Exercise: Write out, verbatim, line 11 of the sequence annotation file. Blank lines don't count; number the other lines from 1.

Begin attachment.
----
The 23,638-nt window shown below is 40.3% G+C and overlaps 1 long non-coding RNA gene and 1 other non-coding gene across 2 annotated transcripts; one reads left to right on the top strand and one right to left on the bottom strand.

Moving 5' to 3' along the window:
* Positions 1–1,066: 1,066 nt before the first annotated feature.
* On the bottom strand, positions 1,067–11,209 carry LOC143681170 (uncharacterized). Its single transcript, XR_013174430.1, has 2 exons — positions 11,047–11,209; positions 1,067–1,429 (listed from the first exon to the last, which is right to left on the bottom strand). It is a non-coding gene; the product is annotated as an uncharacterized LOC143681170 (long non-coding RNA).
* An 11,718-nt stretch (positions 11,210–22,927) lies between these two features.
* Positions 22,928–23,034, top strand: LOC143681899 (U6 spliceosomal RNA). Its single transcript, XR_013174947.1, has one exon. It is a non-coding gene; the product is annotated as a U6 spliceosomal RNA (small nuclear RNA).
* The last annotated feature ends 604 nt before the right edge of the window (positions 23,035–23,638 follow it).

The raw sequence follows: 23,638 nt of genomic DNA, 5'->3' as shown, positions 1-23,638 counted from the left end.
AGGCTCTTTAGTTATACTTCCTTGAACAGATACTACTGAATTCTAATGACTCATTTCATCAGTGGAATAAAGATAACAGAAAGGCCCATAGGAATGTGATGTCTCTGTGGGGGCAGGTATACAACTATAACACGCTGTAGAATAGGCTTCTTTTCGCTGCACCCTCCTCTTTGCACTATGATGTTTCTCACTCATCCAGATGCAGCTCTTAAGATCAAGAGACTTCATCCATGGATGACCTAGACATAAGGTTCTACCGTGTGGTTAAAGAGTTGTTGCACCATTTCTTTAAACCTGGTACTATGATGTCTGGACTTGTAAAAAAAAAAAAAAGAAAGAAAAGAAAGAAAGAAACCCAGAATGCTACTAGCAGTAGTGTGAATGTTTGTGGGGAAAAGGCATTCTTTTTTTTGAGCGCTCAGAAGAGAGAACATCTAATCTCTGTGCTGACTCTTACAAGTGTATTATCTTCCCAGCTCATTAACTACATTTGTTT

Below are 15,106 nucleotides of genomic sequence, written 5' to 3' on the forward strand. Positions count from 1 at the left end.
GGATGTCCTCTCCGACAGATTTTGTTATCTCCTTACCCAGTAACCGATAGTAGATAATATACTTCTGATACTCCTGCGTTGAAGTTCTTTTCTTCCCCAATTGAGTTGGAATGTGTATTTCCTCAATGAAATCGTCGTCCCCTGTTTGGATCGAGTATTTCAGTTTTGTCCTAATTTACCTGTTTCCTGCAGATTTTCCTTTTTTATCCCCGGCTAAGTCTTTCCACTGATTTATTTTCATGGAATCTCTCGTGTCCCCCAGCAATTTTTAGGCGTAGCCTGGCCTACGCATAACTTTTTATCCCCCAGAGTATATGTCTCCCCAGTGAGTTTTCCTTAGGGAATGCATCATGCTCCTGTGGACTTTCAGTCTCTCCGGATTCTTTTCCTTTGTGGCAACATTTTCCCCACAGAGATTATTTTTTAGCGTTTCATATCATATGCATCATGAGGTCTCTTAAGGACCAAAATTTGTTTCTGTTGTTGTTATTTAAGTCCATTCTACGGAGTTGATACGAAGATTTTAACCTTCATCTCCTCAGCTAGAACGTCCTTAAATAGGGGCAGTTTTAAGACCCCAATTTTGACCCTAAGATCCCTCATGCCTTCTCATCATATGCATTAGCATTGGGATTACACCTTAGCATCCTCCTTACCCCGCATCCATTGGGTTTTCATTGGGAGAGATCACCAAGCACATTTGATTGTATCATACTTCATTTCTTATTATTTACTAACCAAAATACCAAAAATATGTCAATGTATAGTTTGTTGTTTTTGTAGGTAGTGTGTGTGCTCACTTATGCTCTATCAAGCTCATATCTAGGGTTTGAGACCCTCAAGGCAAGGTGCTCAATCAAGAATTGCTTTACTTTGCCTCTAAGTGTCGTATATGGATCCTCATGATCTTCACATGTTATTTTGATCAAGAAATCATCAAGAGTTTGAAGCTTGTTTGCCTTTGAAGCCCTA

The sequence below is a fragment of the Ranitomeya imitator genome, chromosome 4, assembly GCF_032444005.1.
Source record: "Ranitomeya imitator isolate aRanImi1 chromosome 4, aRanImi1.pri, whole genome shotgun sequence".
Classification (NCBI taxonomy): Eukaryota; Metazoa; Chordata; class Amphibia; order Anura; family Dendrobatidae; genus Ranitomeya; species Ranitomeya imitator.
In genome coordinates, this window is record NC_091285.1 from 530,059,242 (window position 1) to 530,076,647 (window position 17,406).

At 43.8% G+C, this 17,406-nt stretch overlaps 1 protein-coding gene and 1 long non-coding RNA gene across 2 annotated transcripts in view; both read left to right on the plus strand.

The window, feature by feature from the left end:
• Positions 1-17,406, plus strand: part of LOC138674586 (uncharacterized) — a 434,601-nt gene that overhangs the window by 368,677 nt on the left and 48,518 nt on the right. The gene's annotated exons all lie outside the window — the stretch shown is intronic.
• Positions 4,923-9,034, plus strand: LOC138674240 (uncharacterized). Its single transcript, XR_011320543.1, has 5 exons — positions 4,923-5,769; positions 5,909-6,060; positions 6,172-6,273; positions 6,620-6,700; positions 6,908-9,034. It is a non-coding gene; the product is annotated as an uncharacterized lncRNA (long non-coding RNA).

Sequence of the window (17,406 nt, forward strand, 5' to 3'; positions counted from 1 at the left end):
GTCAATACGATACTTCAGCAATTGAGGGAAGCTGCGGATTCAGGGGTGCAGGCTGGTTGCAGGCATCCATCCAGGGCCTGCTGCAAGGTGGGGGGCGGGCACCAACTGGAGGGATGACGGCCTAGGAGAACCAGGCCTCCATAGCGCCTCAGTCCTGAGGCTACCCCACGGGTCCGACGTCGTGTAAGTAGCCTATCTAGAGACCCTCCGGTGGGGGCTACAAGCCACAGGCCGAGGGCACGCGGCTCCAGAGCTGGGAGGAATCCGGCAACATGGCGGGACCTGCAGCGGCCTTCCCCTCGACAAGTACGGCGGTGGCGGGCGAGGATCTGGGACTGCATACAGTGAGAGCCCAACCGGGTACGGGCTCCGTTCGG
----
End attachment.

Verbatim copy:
GGATGTCCTCTCCGACAGATTTTGTTATCTCCTTACCCAGTAACCGATAGTAGATAATATACTTCTGATACTCCTGCGTTGAAGTTCTTTTCTTCCCCAATTGAGTTGGAATGTGTATTTCCTCAATGAAATCGTCGTCCCCTGTTTGGATCGAGTATTTCAGTTTTGTCCTAATTTACCTGTTTCCTGCAGATTTTCCTTTTTTATCCCCGGCTAAGTCTTTCCACTGATTTATTTTCATGGAATCTCTCGTGTCCCCCAGCAATTTTTAGGCGTAGCCTGGCCTACGCATAACTTTTTATCCCCCAGAGTATATGTCTCCCCAGTGAGTTTTCCTTAGGGAATGCATCATGCTCCTGTGGACTTTCAGTCTCTCCGGATTCTTTTCCTTTGTGGCAACATTTTCCCCACAGAGATTATTTTTTAGCGTTTCATATCATATGCATCATGAGGTCTCTTAAGGACCAAAATTTGTTTCTGTTGTTGTTATTTAAGTCCATTCTACGGAGTTGATACGAAGATTTTAACCTTCATCTCCTCAGCTAGAACGTCCTTAAATAGGGGCAGTTTTAAGACCCCAATTTTGACCCTAAGATCCCTCATGCCTTCTCATCATATGCATTAGCATTGGGATTACACCTTAGCATCCTCCTTACCCCGCATCCATTGGGTTTTCATTGGGAGAGATCACCAAGCACATTTGATTGTATCATACTTCATTTCTTATTATTTACTAACCAAAATACCAAAAATATGTCAATGTATAGTTTGTTGTTTTTGTAGGTAGTGTGTGTGCTCACTTATGCTCTATCAAGCTCATATCTAGGGTTTGAGACCCTCAAGGCAAGGTGCTCAATCAAGAATTGCTTTACTTTGCCTCTAAGTGTCGTATATGGATCCTCATGATCTTCACATGTTATTTTGATCAAGAAATCATCAAGAGTTTGAAGCTTGTTTGCCTTTGAAGCCCTA